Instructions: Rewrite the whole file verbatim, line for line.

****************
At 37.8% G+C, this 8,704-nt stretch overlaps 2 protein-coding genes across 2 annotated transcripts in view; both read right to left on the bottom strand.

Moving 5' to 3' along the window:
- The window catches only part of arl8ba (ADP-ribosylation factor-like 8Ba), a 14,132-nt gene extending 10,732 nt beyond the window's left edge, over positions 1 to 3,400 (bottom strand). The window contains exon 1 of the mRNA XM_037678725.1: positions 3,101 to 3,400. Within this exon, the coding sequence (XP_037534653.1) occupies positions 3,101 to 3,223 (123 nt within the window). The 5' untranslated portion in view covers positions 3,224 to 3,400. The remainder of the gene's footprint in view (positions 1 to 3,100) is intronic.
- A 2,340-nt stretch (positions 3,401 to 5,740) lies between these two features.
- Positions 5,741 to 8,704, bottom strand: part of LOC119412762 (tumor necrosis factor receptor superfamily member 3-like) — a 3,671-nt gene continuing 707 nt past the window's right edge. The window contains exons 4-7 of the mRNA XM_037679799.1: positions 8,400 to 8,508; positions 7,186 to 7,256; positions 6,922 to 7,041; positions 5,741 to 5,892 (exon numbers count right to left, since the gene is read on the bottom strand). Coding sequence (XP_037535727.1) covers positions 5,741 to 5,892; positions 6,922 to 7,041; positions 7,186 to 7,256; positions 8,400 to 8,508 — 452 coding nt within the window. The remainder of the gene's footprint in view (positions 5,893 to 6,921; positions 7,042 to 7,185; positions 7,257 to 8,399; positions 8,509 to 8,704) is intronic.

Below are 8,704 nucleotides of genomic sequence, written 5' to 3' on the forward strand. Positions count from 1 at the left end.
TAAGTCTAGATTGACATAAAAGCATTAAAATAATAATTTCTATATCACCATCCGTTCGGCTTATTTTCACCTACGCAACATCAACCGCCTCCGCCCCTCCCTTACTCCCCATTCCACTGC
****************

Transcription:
At 37.8% G+C, this 8,704-nt stretch overlaps 2 protein-coding genes across 2 annotated transcripts in view; both read right to left on the bottom strand.

Moving 5' to 3' along the window:
- The window catches only part of arl8ba (ADP-ribosylation factor-like 8Ba), a 14,132-nt gene extending 10,732 nt beyond the window's left edge, over positions 1 to 3,400 (bottom strand). The window contains exon 1 of the mRNA XM_037678725.1: positions 3,101 to 3,400. Within this exon, the coding sequence (XP_037534653.1) occupies positions 3,101 to 3,223 (123 nt within the window). The 5' untranslated portion in view covers positions 3,224 to 3,400. The remainder of the gene's footprint in view (positions 1 to 3,100) is intronic.
- A 2,340-nt stretch (positions 3,401 to 5,740) lies between these two features.
- Positions 5,741 to 8,704, bottom strand: part of LOC119412762 (tumor necrosis factor receptor superfamily member 3-like) — a 3,671-nt gene continuing 707 nt past the window's right edge. The window contains exons 4-7 of the mRNA XM_037679799.1: positions 8,400 to 8,508; positions 7,186 to 7,256; positions 6,922 to 7,041; positions 5,741 to 5,892 (exon numbers count right to left, since the gene is read on the bottom strand). Coding sequence (XP_037535727.1) covers positions 5,741 to 5,892; positions 6,922 to 7,041; positions 7,186 to 7,256; positions 8,400 to 8,508 — 452 coding nt within the window. The remainder of the gene's footprint in view (positions 5,893 to 6,921; positions 7,042 to 7,185; positions 7,257 to 8,399; positions 8,509 to 8,704) is intronic.

Below are 8,704 nucleotides of genomic sequence, written 5' to 3' on the forward strand. Positions count from 1 at the left end.
TAAGTCTAGATTGACATAAAAGCATTAAAATAATAATTTCTATATCACCATCCGTTCGGCTTATTTTCACCTACGCAACATCAACCGCCTCCGCCCCTCCCTTACTCCCCATTCCACTGC